6. Assign students a brief essay as a homework assignment. How long would they like to visit or live in a structure like Sky City? What would be exciting or convenient about this type of living? What would they miss about the way they live now?

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Use the following three-point rubric to evaluate students' work during this lesson.
  • Three points: Students were active in class discussion; showed a strong understanding of the challenges in designing and building Sky City; thoroughly answered the assigned questions; provided complete, detailed answers to the class; wrote a thoughtful essay with several details about living in Sky City.
  • Two points: Students participated in class discussions; showed satisfactory understanding of the challenges in designing and building Sky City; adequately answered the assigned questions; provided satisfactory answers to the class; wrote a complete essay with some details about living in Sky City.
  • One point: Students participated minimally in class discussions; showed minimal understanding of the challenges in designing and building Sky City; gave incomplete answers to the assigned questions; did not provide answers to the class; wrote an incomplete essay with few or no details about living in Sky City.

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For the "Ancient Warriors" segment: Have students use print and online resources to learn more about the life, code, and responsibilities of the ancient samurai. (Begin with these sites: Have them write a statement about whether they would have liked to be a samurai.

For the "Fire and Water" segment: As a class, discuss the festivals in Thailand featured in the program. What did the festivals celebrate? What were some symbols used in these celebrations? Talk about religious, national, and local festivals. What do these festivals celebrate? What are some unique symbols used in these celebrations and what do they represent?

For "A World of Its Own" segment: Divide the class into five groups and give each group an outline map of Australia. Have each group create a different map of Australia, showing the following

  • The borders and locations of the four territories: Western Australia, Northern Territory, South Australia, Queensland, New South Wales, and Victoria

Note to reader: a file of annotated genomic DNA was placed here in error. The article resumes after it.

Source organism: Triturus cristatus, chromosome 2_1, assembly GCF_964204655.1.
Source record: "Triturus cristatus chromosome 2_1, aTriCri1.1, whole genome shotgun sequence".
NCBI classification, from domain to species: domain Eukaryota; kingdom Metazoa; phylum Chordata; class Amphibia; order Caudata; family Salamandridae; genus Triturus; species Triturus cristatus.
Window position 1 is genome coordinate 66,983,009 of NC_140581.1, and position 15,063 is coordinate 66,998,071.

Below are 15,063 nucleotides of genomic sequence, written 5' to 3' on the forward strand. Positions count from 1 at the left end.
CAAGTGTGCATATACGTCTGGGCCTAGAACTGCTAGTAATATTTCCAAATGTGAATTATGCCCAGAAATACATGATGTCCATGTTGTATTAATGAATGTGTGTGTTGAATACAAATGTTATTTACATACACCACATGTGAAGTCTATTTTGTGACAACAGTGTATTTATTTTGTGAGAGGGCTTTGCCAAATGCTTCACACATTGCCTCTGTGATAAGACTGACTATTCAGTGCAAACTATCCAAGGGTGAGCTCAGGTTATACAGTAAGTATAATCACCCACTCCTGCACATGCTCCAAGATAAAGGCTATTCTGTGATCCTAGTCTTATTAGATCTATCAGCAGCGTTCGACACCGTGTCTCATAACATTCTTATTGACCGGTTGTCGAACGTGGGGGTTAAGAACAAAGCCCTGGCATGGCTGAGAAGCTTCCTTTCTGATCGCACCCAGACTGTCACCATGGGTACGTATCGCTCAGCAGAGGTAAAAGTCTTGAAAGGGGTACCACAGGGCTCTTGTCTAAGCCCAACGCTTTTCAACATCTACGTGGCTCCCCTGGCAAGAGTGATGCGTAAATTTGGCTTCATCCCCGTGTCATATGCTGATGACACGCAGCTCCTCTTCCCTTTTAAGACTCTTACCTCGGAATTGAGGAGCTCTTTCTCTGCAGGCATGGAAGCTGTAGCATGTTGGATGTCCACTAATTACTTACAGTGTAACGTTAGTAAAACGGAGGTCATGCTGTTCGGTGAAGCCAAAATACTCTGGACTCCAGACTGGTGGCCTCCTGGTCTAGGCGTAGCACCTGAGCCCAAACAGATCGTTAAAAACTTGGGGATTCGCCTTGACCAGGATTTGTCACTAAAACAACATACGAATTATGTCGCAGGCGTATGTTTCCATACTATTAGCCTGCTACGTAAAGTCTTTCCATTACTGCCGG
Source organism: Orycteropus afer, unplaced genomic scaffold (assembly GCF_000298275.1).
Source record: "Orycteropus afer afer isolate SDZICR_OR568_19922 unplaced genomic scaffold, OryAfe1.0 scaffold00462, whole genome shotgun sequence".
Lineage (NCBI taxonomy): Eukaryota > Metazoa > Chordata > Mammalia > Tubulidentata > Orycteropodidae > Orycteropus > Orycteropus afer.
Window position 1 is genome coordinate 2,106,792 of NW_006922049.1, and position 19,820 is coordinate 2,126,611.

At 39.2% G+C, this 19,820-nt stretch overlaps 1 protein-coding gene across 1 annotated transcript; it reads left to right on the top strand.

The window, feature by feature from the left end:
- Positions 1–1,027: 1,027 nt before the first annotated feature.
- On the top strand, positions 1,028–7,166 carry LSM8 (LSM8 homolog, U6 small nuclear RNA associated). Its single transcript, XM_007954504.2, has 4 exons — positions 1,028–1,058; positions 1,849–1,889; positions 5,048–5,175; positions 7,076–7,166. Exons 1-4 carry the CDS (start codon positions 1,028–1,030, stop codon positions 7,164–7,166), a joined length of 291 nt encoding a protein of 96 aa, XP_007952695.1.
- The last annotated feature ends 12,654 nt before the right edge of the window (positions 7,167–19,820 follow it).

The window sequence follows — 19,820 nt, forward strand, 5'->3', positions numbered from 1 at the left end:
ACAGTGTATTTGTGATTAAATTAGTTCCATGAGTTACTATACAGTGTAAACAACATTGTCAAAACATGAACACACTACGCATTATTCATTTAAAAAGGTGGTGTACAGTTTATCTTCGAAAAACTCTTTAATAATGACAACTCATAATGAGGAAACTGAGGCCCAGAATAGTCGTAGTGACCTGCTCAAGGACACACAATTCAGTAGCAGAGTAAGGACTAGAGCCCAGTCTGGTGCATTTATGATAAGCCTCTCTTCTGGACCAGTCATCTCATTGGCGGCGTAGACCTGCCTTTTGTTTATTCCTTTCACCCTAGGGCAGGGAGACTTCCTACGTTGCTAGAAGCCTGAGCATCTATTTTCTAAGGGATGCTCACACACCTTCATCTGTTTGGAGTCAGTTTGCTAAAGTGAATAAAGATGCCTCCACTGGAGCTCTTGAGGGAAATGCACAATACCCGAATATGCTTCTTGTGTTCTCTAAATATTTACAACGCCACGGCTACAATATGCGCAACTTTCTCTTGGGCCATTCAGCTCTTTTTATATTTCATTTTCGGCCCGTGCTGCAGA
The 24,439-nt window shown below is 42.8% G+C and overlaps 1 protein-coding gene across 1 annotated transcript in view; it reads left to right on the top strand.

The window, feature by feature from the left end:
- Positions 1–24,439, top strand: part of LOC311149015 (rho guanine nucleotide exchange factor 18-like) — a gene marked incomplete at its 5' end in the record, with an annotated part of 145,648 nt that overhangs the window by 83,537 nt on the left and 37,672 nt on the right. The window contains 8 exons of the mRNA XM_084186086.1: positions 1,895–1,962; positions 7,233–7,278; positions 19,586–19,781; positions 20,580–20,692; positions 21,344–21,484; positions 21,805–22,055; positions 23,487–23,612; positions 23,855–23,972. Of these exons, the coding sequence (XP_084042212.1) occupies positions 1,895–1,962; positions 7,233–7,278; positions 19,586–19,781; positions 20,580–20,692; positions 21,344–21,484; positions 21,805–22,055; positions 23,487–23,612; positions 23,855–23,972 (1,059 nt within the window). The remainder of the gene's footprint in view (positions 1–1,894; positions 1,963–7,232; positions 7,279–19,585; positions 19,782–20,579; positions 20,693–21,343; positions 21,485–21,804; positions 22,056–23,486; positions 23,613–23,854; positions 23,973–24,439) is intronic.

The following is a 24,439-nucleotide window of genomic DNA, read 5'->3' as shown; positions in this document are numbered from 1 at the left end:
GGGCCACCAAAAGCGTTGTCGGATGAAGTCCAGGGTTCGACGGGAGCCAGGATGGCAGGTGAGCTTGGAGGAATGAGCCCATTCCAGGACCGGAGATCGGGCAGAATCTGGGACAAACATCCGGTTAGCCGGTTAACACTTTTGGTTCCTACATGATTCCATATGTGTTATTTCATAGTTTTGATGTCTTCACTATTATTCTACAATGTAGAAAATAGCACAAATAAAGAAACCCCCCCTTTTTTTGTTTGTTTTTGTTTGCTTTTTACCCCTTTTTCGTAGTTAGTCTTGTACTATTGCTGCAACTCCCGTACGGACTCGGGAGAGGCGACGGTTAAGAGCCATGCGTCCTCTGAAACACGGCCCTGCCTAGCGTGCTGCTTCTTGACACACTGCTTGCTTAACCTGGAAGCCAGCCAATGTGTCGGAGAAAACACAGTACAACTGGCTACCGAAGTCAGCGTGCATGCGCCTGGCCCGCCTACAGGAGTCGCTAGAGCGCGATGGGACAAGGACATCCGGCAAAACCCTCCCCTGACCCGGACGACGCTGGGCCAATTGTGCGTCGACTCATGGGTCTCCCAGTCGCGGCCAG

• The capital, Canberra, and other major cities, including Sydney, Melbourne, Brisbane, Perth, Adelaide, and Newcastle
  • Locations of different ecosystems, including the rain forest, desert, and the Outback
  • Locations of well-known geographic landmarks, including the Great Barrier Reef, Uluru (also known as Ayers Rock), Lake Eyre, Tasmania, the Great Dividing Range, and Mount Kosciuszko
  • Bodies of water surrounding Australia, including Timor Sea, Great Australian Bight, Tasman Sea, Pacific Ocean, Gulf of Carpentaria, Bass Straight, Indian Ocean

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Definition: A device that controls the excessive sway of a building
Context: Massive dampers would help diminish the sway of Sky City.

Definition: An airport for helicopters
Context: The central control area linking the main towers of Sky City could hold a heliport for people traveling to and from the city.

Definition: A transportation system in which cars travel on a single beam
Context: A monorail would spiral around each plateau of Sky City.

Definition: A hill or structure with a flat top
Context: Sky City would be made of 14 plateaus.

Definition: A tropical storm with violent winds that occurs in the Pacific and Indian Oceans
Context: Sky City would be designed to withstand the strong winds of Pacific typhoons.

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The National Science Education Standardsprovide guidelines for teaching science as well as a coherent vision of what it means to be scientifically literate for students in grades K-12. To view the standards, visit

This lesson plan addresses the following national standards:

  • Science and Technology: Abilities of technological design
  • Science in Personal and Social Perspectives: Science an technology in society

The National Council for Geographic Education(NCGE) provides 18 national geography standards that the geographically informed person knows and understands. To view the standards online, go to

This lesson plan addresses the following NCGE standards:

  • Environment and Society: How human actions modify the physical environment

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Joy Brewster, curriculum writer, editor, and consultant